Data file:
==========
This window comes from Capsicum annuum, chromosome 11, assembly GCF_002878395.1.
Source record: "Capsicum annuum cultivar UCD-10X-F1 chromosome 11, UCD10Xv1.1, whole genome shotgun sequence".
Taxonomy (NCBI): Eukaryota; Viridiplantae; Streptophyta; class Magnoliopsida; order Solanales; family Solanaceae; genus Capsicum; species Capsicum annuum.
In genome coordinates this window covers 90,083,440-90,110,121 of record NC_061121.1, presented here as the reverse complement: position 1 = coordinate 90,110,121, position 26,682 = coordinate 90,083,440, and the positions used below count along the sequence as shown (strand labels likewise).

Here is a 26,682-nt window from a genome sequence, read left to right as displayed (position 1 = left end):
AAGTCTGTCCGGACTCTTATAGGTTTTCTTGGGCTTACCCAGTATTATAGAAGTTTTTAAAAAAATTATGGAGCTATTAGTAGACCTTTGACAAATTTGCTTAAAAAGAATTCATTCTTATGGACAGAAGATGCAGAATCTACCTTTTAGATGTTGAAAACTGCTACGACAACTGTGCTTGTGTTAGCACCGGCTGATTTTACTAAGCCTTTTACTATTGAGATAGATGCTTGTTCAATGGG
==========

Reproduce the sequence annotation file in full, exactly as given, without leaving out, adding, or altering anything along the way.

This window comes from Capsicum annuum, chromosome 11, assembly GCF_002878395.1.
Source record: "Capsicum annuum cultivar UCD-10X-F1 chromosome 11, UCD10Xv1.1, whole genome shotgun sequence".
Taxonomy (NCBI): Eukaryota; Viridiplantae; Streptophyta; class Magnoliopsida; order Solanales; family Solanaceae; genus Capsicum; species Capsicum annuum.
In genome coordinates this window covers 90,083,440-90,110,121 of record NC_061121.1, presented here as the reverse complement: position 1 = coordinate 90,110,121, position 26,682 = coordinate 90,083,440, and the positions used below count along the sequence as shown (strand labels likewise).

Here is a 26,682-nt window from a genome sequence, read left to right as displayed (position 1 = left end):
AAGTCTGTCCGGACTCTTATAGGTTTTCTTGGGCTTACCCAGTATTATAGAAGTTTTTAAAAAAATTATGGAGCTATTAGTAGACCTTTGACAAATTTGCTTAAAAAGAATTCATTCTTATGGACAGAAGATGCAGAATCTACCTTTTAGATGTTGAAAACTGCTACGACAACTGTGCTTGTGTTAGCACCGGCTGATTTTACTAAGCCTTTTACTATTGAGATAGATGCTTGTTCAATGGG